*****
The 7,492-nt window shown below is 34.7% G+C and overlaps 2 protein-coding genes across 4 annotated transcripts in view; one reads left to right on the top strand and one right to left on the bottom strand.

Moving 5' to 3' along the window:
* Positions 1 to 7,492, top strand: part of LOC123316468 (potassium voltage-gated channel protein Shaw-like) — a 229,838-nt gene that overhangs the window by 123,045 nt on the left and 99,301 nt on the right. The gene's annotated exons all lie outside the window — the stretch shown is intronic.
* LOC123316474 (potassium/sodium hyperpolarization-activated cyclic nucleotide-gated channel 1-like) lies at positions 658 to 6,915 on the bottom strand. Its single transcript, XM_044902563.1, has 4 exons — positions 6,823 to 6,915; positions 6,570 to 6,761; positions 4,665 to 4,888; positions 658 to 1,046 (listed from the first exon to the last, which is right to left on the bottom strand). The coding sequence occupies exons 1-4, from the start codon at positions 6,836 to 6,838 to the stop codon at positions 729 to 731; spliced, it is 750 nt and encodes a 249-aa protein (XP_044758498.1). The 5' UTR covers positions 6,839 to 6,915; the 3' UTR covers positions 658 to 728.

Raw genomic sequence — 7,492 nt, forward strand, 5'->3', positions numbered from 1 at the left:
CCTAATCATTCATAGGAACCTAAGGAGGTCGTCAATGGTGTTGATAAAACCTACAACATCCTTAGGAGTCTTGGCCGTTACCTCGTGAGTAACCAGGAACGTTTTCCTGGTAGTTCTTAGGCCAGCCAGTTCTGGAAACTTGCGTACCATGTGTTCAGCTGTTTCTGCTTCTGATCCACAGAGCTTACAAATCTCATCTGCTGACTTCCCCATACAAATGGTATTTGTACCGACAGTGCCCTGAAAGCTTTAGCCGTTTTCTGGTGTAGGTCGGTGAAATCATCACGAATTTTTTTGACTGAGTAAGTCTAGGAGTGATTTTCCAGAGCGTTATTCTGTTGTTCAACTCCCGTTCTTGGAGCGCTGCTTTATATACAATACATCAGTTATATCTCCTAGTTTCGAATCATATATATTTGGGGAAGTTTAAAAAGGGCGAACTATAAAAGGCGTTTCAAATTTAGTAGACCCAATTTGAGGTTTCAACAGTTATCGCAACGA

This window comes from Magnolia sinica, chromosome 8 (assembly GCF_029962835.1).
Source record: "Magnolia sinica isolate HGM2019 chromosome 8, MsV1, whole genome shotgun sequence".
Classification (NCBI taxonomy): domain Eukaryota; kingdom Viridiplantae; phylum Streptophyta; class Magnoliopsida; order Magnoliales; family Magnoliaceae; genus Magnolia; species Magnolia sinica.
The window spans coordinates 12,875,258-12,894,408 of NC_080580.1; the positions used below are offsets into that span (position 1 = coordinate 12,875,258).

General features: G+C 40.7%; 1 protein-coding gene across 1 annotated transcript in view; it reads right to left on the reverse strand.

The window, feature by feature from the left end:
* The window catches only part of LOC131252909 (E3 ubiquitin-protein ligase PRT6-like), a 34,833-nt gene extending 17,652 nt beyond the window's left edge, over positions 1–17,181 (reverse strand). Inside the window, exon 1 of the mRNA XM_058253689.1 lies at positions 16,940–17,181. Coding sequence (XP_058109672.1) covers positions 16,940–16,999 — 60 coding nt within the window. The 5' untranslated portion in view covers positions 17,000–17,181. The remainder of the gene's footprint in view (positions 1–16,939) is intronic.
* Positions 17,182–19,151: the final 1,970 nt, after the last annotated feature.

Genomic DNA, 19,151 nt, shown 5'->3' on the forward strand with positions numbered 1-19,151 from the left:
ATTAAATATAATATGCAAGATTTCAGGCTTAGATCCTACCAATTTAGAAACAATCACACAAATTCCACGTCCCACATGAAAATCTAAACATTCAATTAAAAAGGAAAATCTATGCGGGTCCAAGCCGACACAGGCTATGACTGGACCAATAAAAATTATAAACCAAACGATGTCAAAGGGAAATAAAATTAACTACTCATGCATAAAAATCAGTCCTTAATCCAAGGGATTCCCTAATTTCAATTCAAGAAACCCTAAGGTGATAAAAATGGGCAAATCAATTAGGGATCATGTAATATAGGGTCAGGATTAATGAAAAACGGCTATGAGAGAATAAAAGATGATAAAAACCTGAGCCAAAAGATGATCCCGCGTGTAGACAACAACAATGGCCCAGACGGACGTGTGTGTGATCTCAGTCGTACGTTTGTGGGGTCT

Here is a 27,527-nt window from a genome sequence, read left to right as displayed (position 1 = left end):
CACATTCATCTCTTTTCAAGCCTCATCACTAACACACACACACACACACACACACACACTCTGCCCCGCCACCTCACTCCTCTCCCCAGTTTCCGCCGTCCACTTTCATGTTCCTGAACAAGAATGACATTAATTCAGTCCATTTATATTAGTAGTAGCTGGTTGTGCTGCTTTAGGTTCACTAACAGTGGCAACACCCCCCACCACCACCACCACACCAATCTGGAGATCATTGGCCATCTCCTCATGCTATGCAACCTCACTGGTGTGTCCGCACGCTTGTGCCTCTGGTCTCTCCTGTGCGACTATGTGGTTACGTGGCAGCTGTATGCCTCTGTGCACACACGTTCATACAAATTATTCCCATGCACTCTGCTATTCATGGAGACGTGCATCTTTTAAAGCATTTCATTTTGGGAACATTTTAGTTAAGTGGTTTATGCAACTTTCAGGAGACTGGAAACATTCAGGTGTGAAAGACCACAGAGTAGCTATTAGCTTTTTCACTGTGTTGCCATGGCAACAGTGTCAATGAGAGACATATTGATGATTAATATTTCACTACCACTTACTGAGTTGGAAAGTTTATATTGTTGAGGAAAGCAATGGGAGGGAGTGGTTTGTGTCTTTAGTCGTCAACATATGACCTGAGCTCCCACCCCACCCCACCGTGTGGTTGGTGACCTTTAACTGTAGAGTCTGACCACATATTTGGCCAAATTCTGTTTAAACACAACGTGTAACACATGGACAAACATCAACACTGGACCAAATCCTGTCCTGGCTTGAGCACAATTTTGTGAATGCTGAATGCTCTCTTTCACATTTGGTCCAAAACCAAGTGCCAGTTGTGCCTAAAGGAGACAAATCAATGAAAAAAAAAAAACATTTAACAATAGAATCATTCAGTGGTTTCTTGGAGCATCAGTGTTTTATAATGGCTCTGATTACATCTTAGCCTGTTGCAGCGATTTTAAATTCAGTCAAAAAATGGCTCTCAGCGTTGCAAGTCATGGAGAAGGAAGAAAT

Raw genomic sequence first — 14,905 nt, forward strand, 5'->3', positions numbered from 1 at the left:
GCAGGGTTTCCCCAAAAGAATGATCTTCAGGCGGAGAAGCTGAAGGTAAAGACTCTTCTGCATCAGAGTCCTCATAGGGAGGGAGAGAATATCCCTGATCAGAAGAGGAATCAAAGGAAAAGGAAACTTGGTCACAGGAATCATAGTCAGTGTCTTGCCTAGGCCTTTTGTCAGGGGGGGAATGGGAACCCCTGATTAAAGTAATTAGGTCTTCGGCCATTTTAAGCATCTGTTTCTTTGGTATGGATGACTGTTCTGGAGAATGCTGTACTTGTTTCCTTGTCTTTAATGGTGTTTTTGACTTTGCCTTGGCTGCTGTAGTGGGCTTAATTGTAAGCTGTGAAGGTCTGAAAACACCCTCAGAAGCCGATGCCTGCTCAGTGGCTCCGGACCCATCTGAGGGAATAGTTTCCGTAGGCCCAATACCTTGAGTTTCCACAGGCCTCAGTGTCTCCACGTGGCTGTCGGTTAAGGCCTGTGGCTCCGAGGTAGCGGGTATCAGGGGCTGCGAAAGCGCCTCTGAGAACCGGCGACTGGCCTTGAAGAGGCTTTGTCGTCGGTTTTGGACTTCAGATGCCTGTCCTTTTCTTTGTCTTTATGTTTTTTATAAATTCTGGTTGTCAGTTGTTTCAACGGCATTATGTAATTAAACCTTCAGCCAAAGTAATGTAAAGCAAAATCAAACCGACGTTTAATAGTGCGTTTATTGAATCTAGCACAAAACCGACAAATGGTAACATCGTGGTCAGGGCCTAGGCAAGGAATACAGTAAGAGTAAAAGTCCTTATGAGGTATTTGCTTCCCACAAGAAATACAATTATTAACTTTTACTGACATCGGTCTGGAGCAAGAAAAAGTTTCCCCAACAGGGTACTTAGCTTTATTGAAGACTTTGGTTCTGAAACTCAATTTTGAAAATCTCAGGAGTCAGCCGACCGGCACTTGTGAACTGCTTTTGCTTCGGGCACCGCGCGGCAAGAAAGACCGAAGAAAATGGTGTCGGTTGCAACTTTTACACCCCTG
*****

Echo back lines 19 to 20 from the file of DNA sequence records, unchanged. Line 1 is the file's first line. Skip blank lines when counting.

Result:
Raw genomic sequence first — 14,905 nt, forward strand, 5'->3', positions numbered from 1 at the left:
GCAGGGTTTCCCCAAAAGAATGATCTTCAGGCGGAGAAGCTGAAGGTAAAGACTCTTCTGCATCAGAGTCCTCATAGGGAGGGAGAGAATATCCCTGATCAGAAGAGGAATCAAAGGAAAAGGAAACTTGGTCACAGGAATCATAGTCAGTGTCTTGCCTAGGCCTTTTGTCAGGGGGGGAATGGGAACCCCTGATTAAAGTAATTAGGTCTTCGGCCATTTTAAGCATCTGTTTCTTTGGTATGGATGACTGTTCTGGAGAATGCTGTACTTGTTTCCTTGTCTTTAATGGTGTTTTTGACTTTGCCTTGGCTGCTGTAGTGGGCTTAATTGTAAGCTGTGAAGGTCTGAAAACACCCTCAGAAGCCGATGCCTGCTCAGTGGCTCCGGACCCATCTGAGGGAATAGTTTCCGTAGGCCCAATACCTTGAGTTTCCACAGGCCTCAGTGTCTCCACGTGGCTGTCGGTTAAGGCCTGTGGCTCCGAGGTAGCGGGTATCAGGGGCTGCGAAAGCGCCTCTGAGAACCGGCGACTGGCCTTGAAGAGGCTTTGTCGTCGGTTTTGGACTTCAGATGCCTGTCCTTTTCTTTGTCTTTATGTTTTTTATAAATTCTGGTTGTCAGTTGTTTCAACGGCATTATGTAATTAAACCTTCAGCCAAAGTAATGTAAAGCAAAATCAAACCGACGTTTAATAGTGCGTTTATTGAATCTAGCACAAAACCGACAAATGGTAACATCGTGGTCAGGGCCTAGGCAAGGAATACAGTAAGAGTAAAAGTCCTTATGAGGTATTTGCTTCCCACAAGAAATACAATTATTAACTTTTACTGACATCGGTCTGGAGCAAGAAAAAGTTTCCCCAACAGGGTACTTAGCTTTATTGAAGACTTTGGTTCTGAAACTCAATTTTGAAAATCTCAGGAGTCAGCCGACCGGCACTTGTGAACTGCTTTTGCTTCGGGCACCGCGCGGCAAGAAAGACCGAAGAAAATGGTGTCGGTTGCAACTTTTACACCCCTG